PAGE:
With a general outline of possible scenarios, the TDMT could then evaluate what weapon system would meet local needs. Several considerations come into play here and it is not always a simple matter of choosing “the right tool for the job.” Securing funding is almost always the overriding issue that limits an agency’s sniper program.
However, as in all issues regarding the use of specialized equipment, policy will have to be written and the needs and deployment of a S.A.S.R. spelled out for the protection of all involved in the decision-making process. A written SOP is crucial for those actually deploying a S.A.S.R. system in the field.
The Right Weapons for the Job
In a perfect world, sniper teams would be equipped with four different weapon systems. One would be a primary .308 bolt-action rifle, which is absolutely necessary for the sort of precision, hostage-rescue shooting usually encountered by police snipers.
Also on hand would be a semi-automatic .223/5.56 or .308/7.62 (AR15-style) rifle to use as an observer’s weapon system. This is useful in case the dynamics of the situation change and the snipers must take an immediate, defensive posture (which may require slightly less precision but greater volume of immediate counter fire).
Snipers would also be issued a heavier-caliber, long-range system to use on intermediate barriers and or glass. A perfect fit for this application would be a precision rifle chambered in .338 Lapua. This caliber was specifically designed to engage human targets at extreme distance.
Lastly, a fourth weapon system—the S.A.S.R—is needed for hard-target interdiction. Hard-target interdiction in a law enforcement scenario is an extreme circumstance. But a terrorist or maniac using VBIEDs, explosives or hard cover to kill citizens may only be stopped by unconventional means.
A weapon of the size and caliber suitable for hard-target interdiction is normally at least of .408 or .50 caliber. Unfortunately, we live in a world of budgets and vicarious liability. Dealing with tower shooters, terrorists and car bombs is not an everyday event in America and some administrators worry more about the liability they might face from their agency having to neutralize a threat such as this, than the actual threat itself.
Use Enough Gun
Individual agencies will need to decide on a system that will address the threat they might expect (or have yet to consider). The additions of a .338 Lapua and a .50-caliber rifle may not be practical for their application. All too often, agencies hope and make decisions based on the premise that “nothing like that has ever happened here.” This is foolish “wisdom” as the events of 9-11 and myriad school shootings across small-town America have already demonstrated.
When it comes to actually purchasing a S.A.S.R. system, an agency may be able to save some expense by choosing a bolt-action S.A.S.R. over what is normally a more expensive, semi-automatic S.A.S.R. Both designs have their strengths and limitations. This is not to say that either rifle is better or worse; they are simply different. A bolt-action rifle has fewer moving parts, is less expensive to manufacture and may have less likelihood for malfunction due to its simpler design. A semi-automatic provides immediate, rapid, follow-up shot capability that the bolt action does not.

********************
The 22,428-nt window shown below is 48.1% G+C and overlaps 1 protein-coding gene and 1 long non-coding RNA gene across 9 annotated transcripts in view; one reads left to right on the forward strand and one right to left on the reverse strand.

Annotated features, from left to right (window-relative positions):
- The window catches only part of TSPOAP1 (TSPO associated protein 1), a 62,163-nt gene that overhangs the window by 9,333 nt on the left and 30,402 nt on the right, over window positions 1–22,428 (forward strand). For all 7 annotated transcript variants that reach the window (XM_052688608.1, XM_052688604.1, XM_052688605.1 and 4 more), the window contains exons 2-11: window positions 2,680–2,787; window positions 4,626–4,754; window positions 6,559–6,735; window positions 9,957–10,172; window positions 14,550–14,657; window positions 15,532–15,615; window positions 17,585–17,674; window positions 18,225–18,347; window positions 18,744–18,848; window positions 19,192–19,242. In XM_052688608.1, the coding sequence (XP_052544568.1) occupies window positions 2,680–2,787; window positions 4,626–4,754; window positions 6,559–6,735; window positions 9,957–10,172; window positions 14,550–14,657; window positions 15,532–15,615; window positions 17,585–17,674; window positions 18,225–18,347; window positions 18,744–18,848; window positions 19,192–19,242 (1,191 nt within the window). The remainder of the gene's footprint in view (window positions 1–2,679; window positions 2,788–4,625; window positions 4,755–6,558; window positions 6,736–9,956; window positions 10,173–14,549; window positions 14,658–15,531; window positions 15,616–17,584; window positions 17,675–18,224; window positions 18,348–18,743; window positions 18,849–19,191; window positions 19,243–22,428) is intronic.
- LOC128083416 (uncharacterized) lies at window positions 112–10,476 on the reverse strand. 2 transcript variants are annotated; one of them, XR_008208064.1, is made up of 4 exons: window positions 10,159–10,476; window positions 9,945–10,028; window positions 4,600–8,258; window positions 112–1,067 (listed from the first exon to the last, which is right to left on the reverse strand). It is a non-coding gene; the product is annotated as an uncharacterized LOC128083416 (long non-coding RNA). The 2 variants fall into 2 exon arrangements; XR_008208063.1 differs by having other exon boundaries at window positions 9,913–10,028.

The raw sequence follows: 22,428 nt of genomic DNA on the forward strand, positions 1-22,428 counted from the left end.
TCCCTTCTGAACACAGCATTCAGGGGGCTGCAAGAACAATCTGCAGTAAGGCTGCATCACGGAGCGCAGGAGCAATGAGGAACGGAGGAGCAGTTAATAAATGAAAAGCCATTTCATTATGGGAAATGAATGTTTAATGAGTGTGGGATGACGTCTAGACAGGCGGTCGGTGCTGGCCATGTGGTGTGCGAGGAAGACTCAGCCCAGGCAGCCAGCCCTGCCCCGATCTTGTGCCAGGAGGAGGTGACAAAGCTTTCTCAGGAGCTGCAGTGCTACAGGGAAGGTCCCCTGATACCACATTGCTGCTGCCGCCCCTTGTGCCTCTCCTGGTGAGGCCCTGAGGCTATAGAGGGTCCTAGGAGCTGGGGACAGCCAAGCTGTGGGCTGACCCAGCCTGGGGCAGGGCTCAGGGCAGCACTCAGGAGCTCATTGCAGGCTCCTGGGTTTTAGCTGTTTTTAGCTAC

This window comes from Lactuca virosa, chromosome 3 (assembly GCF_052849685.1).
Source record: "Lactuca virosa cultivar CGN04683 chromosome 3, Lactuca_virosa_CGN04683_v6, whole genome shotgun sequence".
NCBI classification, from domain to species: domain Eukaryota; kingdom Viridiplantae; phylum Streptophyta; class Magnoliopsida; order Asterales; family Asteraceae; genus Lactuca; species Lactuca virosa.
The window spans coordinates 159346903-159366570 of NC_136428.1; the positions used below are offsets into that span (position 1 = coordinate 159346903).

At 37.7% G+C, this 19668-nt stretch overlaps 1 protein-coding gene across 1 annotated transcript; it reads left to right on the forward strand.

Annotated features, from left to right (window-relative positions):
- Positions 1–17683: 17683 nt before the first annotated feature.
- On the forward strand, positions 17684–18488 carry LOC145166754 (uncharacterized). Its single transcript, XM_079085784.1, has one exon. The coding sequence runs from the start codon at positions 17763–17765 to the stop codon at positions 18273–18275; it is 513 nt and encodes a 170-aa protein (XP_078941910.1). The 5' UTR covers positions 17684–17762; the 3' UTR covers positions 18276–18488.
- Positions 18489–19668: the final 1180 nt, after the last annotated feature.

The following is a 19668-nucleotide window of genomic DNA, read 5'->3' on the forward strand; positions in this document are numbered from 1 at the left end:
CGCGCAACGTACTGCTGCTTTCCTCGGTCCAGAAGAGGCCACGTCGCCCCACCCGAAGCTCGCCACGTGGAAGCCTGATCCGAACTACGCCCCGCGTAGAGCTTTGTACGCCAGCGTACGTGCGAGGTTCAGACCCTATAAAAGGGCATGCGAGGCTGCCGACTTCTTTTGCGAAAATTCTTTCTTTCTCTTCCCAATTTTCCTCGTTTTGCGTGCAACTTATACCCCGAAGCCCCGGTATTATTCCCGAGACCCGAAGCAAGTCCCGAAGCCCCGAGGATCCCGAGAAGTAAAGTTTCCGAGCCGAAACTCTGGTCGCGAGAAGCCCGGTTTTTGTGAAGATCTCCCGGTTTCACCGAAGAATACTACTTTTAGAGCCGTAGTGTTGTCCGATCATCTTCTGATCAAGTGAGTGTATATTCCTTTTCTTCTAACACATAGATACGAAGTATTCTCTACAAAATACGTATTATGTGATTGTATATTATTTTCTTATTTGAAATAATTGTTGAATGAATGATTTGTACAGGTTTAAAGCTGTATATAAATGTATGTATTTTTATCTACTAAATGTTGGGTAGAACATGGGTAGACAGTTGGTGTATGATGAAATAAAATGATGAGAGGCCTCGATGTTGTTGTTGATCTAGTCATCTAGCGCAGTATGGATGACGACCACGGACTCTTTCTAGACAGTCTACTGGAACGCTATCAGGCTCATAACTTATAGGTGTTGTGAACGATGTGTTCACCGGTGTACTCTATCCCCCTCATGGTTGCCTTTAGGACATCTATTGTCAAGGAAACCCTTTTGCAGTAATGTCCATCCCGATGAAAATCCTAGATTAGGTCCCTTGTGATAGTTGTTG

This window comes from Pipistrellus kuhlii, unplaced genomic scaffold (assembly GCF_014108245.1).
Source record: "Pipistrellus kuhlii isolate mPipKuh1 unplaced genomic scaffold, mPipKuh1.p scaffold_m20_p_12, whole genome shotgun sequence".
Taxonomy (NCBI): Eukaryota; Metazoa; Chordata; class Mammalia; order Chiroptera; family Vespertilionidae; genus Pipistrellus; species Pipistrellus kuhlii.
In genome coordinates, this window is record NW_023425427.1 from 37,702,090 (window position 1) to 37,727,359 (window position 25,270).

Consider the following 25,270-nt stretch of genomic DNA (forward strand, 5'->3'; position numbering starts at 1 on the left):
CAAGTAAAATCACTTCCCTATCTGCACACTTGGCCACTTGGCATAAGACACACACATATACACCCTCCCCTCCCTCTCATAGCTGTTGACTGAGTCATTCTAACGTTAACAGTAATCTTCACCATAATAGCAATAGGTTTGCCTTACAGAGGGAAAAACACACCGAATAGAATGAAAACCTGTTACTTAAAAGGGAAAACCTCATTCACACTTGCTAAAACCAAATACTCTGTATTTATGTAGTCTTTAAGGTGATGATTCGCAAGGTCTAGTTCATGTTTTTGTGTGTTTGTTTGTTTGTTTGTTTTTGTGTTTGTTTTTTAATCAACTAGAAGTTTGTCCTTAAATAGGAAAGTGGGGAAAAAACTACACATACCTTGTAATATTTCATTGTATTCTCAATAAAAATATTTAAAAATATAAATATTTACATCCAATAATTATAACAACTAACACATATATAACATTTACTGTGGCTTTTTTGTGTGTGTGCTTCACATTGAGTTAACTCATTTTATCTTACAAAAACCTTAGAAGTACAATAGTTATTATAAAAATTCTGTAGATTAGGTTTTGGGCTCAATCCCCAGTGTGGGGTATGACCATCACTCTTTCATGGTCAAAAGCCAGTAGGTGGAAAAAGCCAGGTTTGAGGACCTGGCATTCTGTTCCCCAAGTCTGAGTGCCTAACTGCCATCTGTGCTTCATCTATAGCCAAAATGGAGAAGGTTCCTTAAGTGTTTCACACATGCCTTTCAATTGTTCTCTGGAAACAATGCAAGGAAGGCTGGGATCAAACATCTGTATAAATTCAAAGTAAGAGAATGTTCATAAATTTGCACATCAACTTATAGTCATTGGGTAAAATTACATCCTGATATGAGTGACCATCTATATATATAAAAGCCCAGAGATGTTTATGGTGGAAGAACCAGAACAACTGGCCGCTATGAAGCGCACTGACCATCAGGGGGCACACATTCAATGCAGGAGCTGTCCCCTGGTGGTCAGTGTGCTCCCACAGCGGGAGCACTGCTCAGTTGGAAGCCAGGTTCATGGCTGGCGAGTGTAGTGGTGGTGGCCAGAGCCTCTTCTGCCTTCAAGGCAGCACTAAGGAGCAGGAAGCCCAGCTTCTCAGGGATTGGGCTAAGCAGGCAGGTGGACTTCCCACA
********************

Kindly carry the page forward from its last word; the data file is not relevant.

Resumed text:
Another possible solution to a budgetary concern may be picking a single, larger-caliber or higher-power system, which could cover both the intermediate and higher end of the sniper threat matrix. The final decision for the author’s team was a semi-automatic .50-caliber rifle. The need for rapid follow up shots and energy on target (stopping power) was the overwhelming factor leading to this decision.
The key is to pick a rifle manufactured by a reputable company, with a proven track record and the ability to support its system. Avoid the practice of using a confiscated rifle with unknown history and reliability. Avoid off-brand, unproven equipment and cheap or second-hand equipment of unknown origin.
Choose the Right Ammunition
The ammunition choices currently available when mating match-grade ammunition to the weapon selected is a crucial step in the S.A.S.R. selection process. Taking into consideration the caliber and its limitations, a team should examine the following examples of commonly utilized sniper rifle ammunition and address both their shortcomings and virtues. What will one caliber do that the other will not? What are the pluses and minuses of each system?
• .308, 168 gr. BTHP. Approx. 2,520 ft. lbs. of energy
• .300 Win. Mag, 190 gr. ball match. Approx. 3,560 ft. lbs. of energy
• .338 Lapua, 250 gr. Match. Approx. 4,830 ft. lbs. of energy
• .408, 419 gr. CNC lathe-turned bullets of a copper/nickel alloy. 7,700 ft. lbs. of energy
• .50, 750 gr. Hornady Amax Match. 12,412 ft. lbs. of energy
It is important to purchase good-quality ammunition from a reputable company that will stand behind its products. It is crucial to know the capacity and limitations of your system and to recognize what your applications and needs are.
One of the most important considerations of starting a S.A.S.R. program is choosing the right operators. The TDMT will have to ensure that operators are sniper-trained and supported. The greatest challenge law enforcement has, is the administration of proper amounts of job-specific training for the people expected to perform a certain function. A commitment must be made to properly train and sustain the S.A.S.R. program. Funds for wear and tear on equipment, ammunition, further advanced training to learn new skills and job-specific training time to practice these newly learned skills must be factored into the equation. Of course, the need for realistic, documented training is crucial with or without a S.A.S.R. program in place.
If a S.A.S.R. program is implemented, the capabilities of an agency’s sniper teams are greatly enhanced. A sniper’s job is ultimately to save human lives, with a common sense approach. Tactical operators can develop a safe and effective program that administrators, city officials and citizens will support that will bear scrutiny and accomplish its mission.
As the requirements and demands placed upon tactical teams continue to grow in a post…
by Guns & Weapons / Jan 1, 2008